You are probably aware of the long and tortuous process that Portland has gone through over the past several years in coming up with appropriate locations for homeless shelters.  Those discussions have literally lasted for years.  Yet Scarborough can make a decision on its first homeless shelter in less than a month and after a 25-minute public discussion.  The contrast is striking.

Yes, we understand that the current winter homeless situation is an urgent public health crisis and that unnecessary delays could cost lives.  At the same time, the Town Council has a responsibility to thoroughly review proposals that impact the Town, and, in this case, the residents of the homeless shelter.  Did that review occur?

Did the Town Council:

  • formally or informally conduct a site visit at the Fairfield Inn?
  • review the “Certificate of Local Approval” that it authorized the Town Manager to sign to allow the project?
  • review the agreement between Preble Street and MaineHousing on the project?
  • review the lease between Preble Street or MaineHousing and the owner of the Fairfield Inn (Giri Portland Mall, Inc. of Quincy, MA)?
  • review the transportation plan for residents staying at the shelter?
  • consider the Town’s role in responding to homelessness at the site and in general after the “temporary” project ends?

If any of these steps were taken, they weren’t mentioned during the Council meeting.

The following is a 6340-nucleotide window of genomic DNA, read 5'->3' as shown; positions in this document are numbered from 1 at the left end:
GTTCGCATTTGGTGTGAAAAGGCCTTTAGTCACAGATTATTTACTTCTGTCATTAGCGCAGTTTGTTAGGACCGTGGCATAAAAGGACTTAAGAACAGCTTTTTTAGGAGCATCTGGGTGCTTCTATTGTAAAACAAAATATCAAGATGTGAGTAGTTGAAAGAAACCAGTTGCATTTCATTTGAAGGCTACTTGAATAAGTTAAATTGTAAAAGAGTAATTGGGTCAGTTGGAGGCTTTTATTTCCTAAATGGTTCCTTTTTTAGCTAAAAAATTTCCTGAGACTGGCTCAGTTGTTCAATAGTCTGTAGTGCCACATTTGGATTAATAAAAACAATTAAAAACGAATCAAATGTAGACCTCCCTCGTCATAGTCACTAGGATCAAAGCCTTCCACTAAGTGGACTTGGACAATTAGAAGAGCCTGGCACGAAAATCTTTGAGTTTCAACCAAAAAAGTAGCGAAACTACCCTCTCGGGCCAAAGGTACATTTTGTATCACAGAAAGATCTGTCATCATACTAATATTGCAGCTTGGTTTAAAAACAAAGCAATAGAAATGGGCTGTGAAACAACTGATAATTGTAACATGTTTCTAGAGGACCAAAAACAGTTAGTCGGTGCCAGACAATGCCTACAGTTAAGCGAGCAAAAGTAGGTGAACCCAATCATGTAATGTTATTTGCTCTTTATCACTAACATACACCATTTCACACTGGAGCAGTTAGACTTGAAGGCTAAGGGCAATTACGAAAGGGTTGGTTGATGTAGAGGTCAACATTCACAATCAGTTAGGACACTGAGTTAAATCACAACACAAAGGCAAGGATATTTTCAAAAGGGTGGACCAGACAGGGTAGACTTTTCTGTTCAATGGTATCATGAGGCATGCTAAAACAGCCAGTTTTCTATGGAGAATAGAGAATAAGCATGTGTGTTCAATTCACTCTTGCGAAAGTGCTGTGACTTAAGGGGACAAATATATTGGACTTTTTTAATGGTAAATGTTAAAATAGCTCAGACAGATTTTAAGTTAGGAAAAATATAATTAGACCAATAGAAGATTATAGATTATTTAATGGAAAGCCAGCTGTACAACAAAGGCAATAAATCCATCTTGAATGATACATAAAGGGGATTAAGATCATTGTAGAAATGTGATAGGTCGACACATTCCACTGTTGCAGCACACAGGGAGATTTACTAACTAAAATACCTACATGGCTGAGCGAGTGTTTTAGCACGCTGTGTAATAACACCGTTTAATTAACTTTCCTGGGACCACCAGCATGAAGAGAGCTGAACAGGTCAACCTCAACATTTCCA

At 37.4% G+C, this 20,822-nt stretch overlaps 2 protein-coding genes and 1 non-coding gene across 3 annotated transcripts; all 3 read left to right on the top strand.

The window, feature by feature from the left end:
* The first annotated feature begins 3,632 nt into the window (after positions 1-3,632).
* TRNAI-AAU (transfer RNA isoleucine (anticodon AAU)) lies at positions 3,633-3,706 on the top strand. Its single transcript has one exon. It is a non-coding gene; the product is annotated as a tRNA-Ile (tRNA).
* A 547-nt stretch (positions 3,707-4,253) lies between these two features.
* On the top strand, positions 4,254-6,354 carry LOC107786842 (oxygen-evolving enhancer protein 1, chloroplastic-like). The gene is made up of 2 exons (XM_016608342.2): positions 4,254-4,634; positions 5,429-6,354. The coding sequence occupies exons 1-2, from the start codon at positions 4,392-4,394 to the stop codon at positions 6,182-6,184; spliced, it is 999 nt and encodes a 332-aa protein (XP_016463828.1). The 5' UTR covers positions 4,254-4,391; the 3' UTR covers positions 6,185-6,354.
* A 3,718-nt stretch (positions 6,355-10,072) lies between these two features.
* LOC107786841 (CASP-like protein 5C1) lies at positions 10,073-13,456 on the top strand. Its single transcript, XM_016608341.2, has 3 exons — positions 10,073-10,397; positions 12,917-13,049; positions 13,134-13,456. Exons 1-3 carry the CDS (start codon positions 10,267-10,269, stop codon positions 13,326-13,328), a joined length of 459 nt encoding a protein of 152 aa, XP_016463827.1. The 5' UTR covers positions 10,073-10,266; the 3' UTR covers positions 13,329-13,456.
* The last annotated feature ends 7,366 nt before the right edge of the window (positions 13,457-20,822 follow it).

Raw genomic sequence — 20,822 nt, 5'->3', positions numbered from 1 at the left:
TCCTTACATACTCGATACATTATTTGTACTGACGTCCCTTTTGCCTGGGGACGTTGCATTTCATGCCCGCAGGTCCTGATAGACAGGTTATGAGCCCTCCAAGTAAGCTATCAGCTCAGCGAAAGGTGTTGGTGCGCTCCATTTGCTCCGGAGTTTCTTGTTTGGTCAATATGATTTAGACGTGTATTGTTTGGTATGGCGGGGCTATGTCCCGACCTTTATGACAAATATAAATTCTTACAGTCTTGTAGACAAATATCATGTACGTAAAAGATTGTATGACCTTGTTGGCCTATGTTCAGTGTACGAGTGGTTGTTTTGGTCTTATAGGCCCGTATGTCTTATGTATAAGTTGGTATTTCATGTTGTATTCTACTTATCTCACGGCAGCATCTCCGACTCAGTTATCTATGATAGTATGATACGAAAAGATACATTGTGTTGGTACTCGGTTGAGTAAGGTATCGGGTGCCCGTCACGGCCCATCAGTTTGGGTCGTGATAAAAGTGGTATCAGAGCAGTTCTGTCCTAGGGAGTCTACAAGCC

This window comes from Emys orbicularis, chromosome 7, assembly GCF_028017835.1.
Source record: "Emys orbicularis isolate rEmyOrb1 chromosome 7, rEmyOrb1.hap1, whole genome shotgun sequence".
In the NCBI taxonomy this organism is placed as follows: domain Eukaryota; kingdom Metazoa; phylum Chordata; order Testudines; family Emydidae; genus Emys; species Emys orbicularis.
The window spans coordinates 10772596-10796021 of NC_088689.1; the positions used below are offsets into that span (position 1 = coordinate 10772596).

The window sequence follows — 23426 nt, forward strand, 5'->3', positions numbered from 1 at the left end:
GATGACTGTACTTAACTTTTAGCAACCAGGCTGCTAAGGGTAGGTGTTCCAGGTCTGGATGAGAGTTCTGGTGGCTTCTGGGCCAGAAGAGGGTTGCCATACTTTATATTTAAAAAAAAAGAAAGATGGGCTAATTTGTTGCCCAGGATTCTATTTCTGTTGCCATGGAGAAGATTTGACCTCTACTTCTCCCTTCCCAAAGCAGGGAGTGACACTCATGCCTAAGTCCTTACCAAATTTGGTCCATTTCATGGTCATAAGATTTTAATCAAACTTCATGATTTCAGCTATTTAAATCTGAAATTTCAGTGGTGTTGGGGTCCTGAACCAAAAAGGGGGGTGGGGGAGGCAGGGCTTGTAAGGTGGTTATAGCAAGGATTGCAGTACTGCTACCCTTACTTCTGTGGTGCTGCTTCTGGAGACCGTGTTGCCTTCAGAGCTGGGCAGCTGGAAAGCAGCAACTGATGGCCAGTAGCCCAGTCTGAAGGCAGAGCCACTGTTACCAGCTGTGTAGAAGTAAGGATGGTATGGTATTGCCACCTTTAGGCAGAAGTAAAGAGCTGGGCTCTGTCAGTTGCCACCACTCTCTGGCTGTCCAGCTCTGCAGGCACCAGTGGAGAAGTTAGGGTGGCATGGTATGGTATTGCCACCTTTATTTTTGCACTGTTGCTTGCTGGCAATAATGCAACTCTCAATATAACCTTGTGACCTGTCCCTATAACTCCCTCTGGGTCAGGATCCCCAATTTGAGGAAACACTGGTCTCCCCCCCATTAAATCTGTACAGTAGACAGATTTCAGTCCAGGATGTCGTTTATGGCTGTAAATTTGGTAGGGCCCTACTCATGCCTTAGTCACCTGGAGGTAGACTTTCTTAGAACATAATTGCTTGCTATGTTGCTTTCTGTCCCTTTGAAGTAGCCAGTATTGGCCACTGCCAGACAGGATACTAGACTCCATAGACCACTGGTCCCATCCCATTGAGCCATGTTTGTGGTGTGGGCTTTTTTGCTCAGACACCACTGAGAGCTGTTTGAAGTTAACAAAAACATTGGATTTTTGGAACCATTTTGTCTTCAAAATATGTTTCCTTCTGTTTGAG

Payne Road looking south — five lanes, no sidewalks.

Site visit

If anyone had visited the Fairfield Inn, he or she may well have had some serious questions about the suitability of the location for a homeless shelter.  On a recent site visit, your editor observed the following about the intersection of Payne and Cummings Roads where the hotel is located:

  • There is no “Walk” light at the intersection of Payne and Cummings Road.
  • There are no crosswalks at the intersection.
  • There are no sidewalks at the intersection!
The i
The intersection of Cummings and Payne Roads from the Fairfield Inn parking lot. Six lanes going into five lanes.
Payne Road at Cummings Road looking south. Note the lack of sidewalks and crosswalks.

This is a fairly complex, high volume intersection.  Payne Road is 5 lanes and Cummings Road is 6 lanes.  It is decidedly pedestrian unfriendly.  In fact, you take your life in your hands when trying to cross the intersection.

When one considers that some of the residents at the shelter may have multiple and complex barriers, including mental illness, substance use disorders, other disabilities or co-occurring diagnoses, one would have to be concerned that any resident trying to leave the property on foot and cross the street would be at an obvious risk of serious bodily harm or worse.